Airwaves crowded in final weekend of campaign as candidates grab any last scrap of TV
No, dear voter, it wasn't a dream. If you were watching television this weekend in Arkansas, you really did see that many political ads.
Some of you might even argue it was a nightmare.
"There is so much negative advertising from the politicians that I don't know what they do stand for," said Jason Mizell, who cast an early ballot Friday at a Little Rock library.
But he knows the negativity is there for a reason, he said. "I think it does work."
And not just in Arkansas. Across the country, in the first election since both parties fully embraced the new world of campaign finance created by Supreme Court decisions, including Citizens United, the television weekend was practically nothing but football and political ads.
"I've seen enough of them to last me a lifetime," said 74-year-old retiree Bert Cole, who cast his ballot early in Jonesboro. "I just hit the mute button and let them do their talking."
The pricey race in Arkansas between Democratic Sen. Mark Pryor and Republican Rep. Tom Cotton, as well as two competitive House contests and one for a soon-to-be-open governor's office, filled the air between Little Rock's television programs with enough ads this past weekend so that, theoretically, every targeted voter would see 34 political commercials a day.
"When you can predict what the ad will be, it's getting annoying," said Les Merrick, 50, who works with prosthetics and also voted early in Jonesboro.
It was just as intense in the state's other media markets, where candidates hunted for any time that hadn't been booked. Holding Pryor's seat is crucial to Democrats' hopes of keeping their majority in the Senate. Should Republicans win here and pick up five seats elsewhere, they'll have control of the chamber for the first time since after the 2006 election.
That's why escaping politics on TV was next to impossible just about anywhere with a competitive race on Tuesday's ballot.
In North Carolina, candidates and their allies have spent $62 million to run almost 102,000 ads this campaign season. Georgia has seen almost $43 million in ads, running some 65,000 times. And Kentucky has seen at least 79,000 ads at a cost of $34 million, according to an analysis from the Center for Public Integrity, using the widely accepted estimates from media tracking firm Kantar/CMAG.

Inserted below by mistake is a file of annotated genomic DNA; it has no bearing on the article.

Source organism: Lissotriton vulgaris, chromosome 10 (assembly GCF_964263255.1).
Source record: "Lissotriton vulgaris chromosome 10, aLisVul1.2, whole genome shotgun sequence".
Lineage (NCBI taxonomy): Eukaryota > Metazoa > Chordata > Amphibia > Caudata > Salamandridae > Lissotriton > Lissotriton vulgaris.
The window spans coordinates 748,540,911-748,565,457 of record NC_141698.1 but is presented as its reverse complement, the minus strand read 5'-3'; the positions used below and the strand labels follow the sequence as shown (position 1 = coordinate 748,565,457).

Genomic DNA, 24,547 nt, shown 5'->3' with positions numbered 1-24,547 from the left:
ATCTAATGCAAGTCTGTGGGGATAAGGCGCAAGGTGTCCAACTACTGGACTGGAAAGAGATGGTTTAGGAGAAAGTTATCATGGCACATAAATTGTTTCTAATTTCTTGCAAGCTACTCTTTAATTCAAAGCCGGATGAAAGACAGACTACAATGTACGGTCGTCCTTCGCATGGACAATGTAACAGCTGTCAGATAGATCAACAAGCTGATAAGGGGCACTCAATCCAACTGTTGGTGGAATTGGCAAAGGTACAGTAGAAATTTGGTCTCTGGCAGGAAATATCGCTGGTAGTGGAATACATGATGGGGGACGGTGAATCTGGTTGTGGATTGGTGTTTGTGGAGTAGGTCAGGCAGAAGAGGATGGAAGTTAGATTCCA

In all, Pryor, Cotton and their supporters in Arkansas have spent more than $26 million to bombard viewers with roughly 60,000 messages. More than $56 million has been spent overall on the race, and the final postelection accounting will be even higher.
And it's not over, either.
Pryor's campaign was looking last week for last-minute advertising. On Thursday, Pryor booked a $4,400 spot during Monday's "The Voice" on Little Rock's NBC affiliate, KARK. At the same station, Cotton spotted one 30-second slice of time during the 5 p.m. hour on Saturday at a price of $15,000. He booked it.
Outside groups, too, were trying to cram in one more ad.
KARK charged the Freedom Partners Action Fund, backed by billionaire businessmen Charles and David Koch, $7,000 to show a 30-second ad during Wednesday night's "Law & Order: Special Victims Unit." Fox affiliate KLRT charged the Democrats' Senate Majority PAC $11,000 for Sunday's NFL game.
When the House Democrats' campaign committee started planning its fall ad strategy, it asked stations to set aside $1.5 million in ad time in the Little Rock area to saturate the market for five weeks. Months later, the Karl Rove-backed American Crossroads spent the same amount but got just one-third the airtime.
The National Rifle Association came in even later and paid $1 million. That sum was worth just one week of ads.
It's the same elsewhere, or very similar. In the 10 most expensive Senate races, nine have more than a dozen outside groups paying for ads. In eight of the 12 most expensive races, outside groups outpace spending by the actual people on the ballots.
In the Arkansas Senate race, less than one-third of the ad spending has been from the candidates. The balance has come from more than 30 independent groups that have crammed the airwaves at higher prices.
It's all too much for Fayetteville resident Geron Vail, who says that when a campaign ad comes on his TV, "I flip."
The ads, which he describes as "sad," are even pestering the 55-year-old when he sits down at his computer.
"You can't even click on a website without getting it," Vail said. "You have to wait through 15 seconds before you can even watch something on YouTube."
Elliott reported from Washington. Associated Press writer Kelly P. Kissel in Little Rock contributed to this report.
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